Friday, October 13


E.J. Dionne opines that the state GOP's problems in New York state are the national party's nightmare.

As a result, the entire Democratic ticket, led by Sen. Hillary Rodham Clinton and Eliot Spitzer, the party's candidate for governor, is expected by just about everyone to sweep the state. As many as five Upstate Republican congressional seats -- they would constitute a third of the 15 seats that Democrats need to win the House -- are in jeopardy.

"It's 'The Empire State Strikes Back,' " says Democrat Dan Maffei, a former congressional aide who is running a surprisingly strong race against Rep. Jim Walsh, the Republican incumbent, in a district that stretches from Syracuse to the Rochester area.

Maffei sees the immediate trend toward Democrats powered by frustration with President Bush and the Iraq war. But it is also rooted in long-term factors: the economic troubles of many Upstate communities, the area's "libertarian" leanings on cultural issues and the homelessness felt by many moderate Republicans in the face of a national party increasingly dominated by conservatives.

"Bush Republicanism," Maffei says, "is not for them."
"The two trends are quite universal," de Blasio says. "There's a growing body of suburbanites who are increasingly concerned about the rightward drift of the Republican Party, and voters very worried about what's happening to real wages." Paul Tokasz, the retiring Democratic majority leader in the state Assembly -- he hails from Cheektowaga, just outside Buffalo -- says the same suburban movement away from the Republicans that is so visible in the New York City area is happening in metropolitan areas across the state.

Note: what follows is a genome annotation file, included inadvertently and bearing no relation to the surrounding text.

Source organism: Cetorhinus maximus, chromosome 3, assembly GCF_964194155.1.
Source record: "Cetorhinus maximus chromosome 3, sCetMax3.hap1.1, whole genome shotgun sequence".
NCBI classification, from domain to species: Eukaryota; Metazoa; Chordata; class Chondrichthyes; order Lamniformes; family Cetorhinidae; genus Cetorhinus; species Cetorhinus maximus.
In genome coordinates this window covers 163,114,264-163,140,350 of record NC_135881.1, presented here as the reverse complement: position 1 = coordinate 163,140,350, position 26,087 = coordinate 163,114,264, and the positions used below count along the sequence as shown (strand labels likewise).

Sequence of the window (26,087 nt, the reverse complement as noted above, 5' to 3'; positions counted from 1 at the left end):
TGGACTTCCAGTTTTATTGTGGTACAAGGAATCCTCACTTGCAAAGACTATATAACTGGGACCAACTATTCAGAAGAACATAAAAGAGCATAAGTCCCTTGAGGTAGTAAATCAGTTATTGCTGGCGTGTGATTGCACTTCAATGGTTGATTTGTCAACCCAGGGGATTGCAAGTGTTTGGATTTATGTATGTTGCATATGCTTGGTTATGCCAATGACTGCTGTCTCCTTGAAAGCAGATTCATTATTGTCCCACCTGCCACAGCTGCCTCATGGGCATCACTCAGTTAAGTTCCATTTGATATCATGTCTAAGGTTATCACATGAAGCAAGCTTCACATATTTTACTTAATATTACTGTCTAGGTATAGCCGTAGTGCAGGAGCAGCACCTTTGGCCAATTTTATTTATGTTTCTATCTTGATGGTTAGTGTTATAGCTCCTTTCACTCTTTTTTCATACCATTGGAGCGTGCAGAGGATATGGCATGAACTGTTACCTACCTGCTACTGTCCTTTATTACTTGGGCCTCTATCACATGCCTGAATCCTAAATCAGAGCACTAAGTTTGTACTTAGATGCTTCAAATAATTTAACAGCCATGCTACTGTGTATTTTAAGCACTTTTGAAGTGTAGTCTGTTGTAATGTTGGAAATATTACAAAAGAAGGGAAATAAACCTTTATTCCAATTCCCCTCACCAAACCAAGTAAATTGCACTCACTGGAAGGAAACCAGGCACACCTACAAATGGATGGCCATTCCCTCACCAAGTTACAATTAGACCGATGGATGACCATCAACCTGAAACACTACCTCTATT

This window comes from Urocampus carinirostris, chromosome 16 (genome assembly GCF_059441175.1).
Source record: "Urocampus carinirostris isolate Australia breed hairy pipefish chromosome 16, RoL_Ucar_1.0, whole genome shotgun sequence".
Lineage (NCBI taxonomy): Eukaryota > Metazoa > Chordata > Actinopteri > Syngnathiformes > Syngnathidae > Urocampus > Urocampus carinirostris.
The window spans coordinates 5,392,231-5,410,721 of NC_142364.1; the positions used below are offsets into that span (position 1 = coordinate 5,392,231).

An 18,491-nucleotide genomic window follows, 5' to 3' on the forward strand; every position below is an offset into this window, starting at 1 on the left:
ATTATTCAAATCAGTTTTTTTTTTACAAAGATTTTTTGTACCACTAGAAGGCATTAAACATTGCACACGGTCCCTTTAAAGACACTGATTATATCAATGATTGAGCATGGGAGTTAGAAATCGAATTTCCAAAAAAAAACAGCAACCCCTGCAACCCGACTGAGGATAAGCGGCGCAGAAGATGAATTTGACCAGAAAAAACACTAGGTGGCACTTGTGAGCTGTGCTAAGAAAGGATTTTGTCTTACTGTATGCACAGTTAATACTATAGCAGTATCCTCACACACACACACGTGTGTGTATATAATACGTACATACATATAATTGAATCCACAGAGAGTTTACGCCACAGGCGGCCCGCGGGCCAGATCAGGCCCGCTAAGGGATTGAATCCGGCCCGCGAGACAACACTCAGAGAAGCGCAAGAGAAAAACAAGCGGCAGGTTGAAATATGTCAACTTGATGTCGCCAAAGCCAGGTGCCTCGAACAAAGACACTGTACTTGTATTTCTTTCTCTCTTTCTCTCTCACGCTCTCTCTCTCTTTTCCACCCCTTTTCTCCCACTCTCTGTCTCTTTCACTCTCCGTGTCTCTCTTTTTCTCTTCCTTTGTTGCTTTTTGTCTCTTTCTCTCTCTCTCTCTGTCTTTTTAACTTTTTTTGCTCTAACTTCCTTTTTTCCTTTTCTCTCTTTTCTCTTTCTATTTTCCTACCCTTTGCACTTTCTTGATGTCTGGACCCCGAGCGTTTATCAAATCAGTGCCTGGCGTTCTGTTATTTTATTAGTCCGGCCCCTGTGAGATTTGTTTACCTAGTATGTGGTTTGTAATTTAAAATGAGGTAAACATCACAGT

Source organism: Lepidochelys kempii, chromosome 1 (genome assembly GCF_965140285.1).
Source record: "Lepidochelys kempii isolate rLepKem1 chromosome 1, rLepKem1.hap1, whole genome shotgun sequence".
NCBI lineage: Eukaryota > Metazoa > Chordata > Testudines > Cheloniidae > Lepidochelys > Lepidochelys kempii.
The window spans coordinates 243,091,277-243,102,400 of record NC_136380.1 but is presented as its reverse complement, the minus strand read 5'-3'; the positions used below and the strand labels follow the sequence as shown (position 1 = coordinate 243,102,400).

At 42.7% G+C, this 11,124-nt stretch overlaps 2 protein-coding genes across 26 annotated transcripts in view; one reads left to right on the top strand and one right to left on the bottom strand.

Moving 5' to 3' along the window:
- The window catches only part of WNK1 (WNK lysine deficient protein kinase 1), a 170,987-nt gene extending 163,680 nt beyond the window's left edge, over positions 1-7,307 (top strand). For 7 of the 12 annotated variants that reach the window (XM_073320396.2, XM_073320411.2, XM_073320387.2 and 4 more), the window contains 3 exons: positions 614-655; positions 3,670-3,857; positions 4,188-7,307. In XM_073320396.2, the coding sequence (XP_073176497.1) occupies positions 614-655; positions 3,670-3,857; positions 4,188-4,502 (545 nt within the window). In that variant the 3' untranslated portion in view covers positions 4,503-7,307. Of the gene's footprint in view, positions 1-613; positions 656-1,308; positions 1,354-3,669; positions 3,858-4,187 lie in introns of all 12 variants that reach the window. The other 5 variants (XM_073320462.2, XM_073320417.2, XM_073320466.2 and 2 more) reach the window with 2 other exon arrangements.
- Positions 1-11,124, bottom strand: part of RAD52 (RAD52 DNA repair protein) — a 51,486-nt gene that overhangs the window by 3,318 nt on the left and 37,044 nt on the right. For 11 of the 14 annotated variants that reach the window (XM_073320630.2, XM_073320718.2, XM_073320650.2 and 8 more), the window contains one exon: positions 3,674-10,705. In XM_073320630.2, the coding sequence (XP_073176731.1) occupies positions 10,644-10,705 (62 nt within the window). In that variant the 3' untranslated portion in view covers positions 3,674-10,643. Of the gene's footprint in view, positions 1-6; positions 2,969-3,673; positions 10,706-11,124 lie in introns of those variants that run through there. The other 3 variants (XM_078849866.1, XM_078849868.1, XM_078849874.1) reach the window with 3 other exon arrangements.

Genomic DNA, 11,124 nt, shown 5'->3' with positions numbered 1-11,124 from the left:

As New York goes, so goes the nation?

From a distant view (Texas), I can't comment with any real knowledge of how New York and the larger northeast United States are leaning politically -- I can only quote those who have such information. But our upstate New Yorker daughter-in-law's family, who live in a small town near Syracuse, are Hillary supporters. They are blue-collar Catholics (their district is heavily Catholic). Her dad is in his mid-seventies; her mom, who is much younger, works part-time to augment their income; and they vote their economic interests -- including a strong Social Security system. They're put off (to say it mildly) by the evangelical religious right. And they're anti-Bush.

It's one of the few things we have in common.


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